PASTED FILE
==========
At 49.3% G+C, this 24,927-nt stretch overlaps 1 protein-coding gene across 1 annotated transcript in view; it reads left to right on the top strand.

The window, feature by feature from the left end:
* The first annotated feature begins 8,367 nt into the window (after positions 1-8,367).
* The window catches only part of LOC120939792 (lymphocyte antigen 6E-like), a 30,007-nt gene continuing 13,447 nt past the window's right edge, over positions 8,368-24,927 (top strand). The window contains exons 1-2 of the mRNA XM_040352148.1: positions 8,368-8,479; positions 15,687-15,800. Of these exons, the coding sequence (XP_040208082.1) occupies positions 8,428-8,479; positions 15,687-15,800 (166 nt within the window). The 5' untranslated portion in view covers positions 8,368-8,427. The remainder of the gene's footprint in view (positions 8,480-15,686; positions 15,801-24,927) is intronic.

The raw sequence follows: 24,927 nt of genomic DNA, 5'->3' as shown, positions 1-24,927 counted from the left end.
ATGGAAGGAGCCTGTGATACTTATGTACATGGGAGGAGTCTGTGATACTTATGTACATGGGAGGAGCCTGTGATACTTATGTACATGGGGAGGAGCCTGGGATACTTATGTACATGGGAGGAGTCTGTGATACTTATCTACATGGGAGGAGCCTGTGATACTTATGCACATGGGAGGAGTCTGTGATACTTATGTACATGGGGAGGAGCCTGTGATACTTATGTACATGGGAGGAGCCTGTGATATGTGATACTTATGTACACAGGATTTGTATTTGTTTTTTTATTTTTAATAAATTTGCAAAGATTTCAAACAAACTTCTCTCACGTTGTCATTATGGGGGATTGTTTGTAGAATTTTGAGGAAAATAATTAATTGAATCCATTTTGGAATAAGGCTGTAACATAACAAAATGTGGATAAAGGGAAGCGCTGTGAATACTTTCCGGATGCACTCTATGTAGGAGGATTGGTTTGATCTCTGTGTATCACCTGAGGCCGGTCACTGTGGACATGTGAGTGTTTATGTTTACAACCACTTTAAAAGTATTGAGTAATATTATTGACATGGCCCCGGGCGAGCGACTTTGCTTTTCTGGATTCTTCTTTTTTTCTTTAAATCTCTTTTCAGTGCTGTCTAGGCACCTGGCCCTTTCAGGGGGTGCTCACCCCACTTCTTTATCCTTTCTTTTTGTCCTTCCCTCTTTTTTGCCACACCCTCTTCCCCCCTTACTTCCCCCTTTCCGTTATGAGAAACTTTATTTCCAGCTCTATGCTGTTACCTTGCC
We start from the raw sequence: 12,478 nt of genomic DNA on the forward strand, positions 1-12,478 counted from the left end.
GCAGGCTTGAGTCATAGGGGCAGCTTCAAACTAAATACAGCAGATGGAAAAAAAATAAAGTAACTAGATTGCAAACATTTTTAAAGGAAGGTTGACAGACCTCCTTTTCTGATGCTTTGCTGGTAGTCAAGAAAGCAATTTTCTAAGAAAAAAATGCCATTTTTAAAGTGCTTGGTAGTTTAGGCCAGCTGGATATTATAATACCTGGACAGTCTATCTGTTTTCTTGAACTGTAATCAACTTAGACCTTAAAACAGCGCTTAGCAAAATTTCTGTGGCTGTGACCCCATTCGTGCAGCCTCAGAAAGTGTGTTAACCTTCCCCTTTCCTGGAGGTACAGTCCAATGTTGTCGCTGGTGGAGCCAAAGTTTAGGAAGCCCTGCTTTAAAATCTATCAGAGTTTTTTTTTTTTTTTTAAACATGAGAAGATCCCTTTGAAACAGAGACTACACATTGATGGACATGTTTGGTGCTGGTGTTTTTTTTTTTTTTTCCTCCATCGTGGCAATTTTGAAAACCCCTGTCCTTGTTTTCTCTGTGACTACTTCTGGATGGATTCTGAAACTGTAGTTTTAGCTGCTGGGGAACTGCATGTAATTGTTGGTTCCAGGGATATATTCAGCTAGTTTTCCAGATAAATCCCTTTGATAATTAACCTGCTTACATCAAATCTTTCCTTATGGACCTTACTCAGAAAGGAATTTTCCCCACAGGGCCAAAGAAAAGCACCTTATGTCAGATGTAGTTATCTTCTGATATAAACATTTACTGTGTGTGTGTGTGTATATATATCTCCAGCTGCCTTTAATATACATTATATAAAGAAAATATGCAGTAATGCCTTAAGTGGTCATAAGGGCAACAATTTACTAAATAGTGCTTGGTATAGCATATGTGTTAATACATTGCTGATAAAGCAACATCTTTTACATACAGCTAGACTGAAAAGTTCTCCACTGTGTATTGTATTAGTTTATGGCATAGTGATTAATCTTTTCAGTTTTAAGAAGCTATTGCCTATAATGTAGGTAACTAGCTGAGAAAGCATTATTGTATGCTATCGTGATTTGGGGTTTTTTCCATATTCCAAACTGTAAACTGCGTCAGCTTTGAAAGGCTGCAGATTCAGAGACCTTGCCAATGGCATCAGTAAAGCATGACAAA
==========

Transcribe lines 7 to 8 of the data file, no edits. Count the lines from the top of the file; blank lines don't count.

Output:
We start from the raw sequence: 12,478 nt of genomic DNA on the forward strand, positions 1-12,478 counted from the left end.
GCAGGCTTGAGTCATAGGGGCAGCTTCAAACTAAATACAGCAGATGGAAAAAAAATAAAGTAACTAGATTGCAAACATTTTTAAAGGAAGGTTGACAGACCTCCTTTTCTGATGCTTTGCTGGTAGTCAAGAAAGCAATTTTCTAAGAAAAAAATGCCATTTTTAAAGTGCTTGGTAGTTTAGGCCAGCTGGATATTATAATACCTGGACAGTCTATCTGTTTTCTTGAACTGTAATCAACTTAGACCTTAAAACAGCGCTTAGCAAAATTTCTGTGGCTGTGACCCCATTCGTGCAGCCTCAGAAAGTGTGTTAACCTTCCCCTTTCCTGGAGGTACAGTCCAATGTTGTCGCTGGTGGAGCCAAAGTTTAGGAAGCCCTGCTTTAAAATCTATCAGAGTTTTTTTTTTTTTTTTAAACATGAGAAGATCCCTTTGAAACAGAGACTACACATTGATGGACATGTTTGGTGCTGGTGTTTTTTTTTTTTTTTCCTCCATCGTGGCAATTTTGAAAACCCCTGTCCTTGTTTTCTCTGTGACTACTTCTGGATGGATTCTGAAACTGTAGTTTTAGCTGCTGGGGAACTGCATGTAATTGTTGGTTCCAGGGATATATTCAGCTAGTTTTCCAGATAAATCCCTTTGATAATTAACCTGCTTACATCAAATCTTTCCTTATGGACCTTACTCAGAAAGGAATTTTCCCCACAGGGCCAAAGAAAAGCACCTTATGTCAGATGTAGTTATCTTCTGATATAAACATTTACTGTGTGTGTGTGTGTATATATATCTCCAGCTGCCTTTAATATACATTATATAAAGAAAATATGCAGTAATGCCTTAAGTGGTCATAAGGGCAACAATTTACTAAATAGTGCTTGGTATAGCATATGTGTTAATACATTGCTGATAAAGCAACATCTTTTACATACAGCTAGACTGAAAAGTTCTCCACTGTGTATTGTATTAGTTTATGGCATAGTGATTAATCTTTTCAGTTTTAAGAAGCTATTGCCTATAATGTAGGTAACTAGCTGAGAAAGCATTATTGTATGCTATCGTGATTTGGGGTTTTTTCCATATTCCAAACTGTAAACTGCGTCAGCTTTGAAAGGCTGCAGATTCAGAGACCTTGCCAATGGCATCAGTAAAGCATGACAAA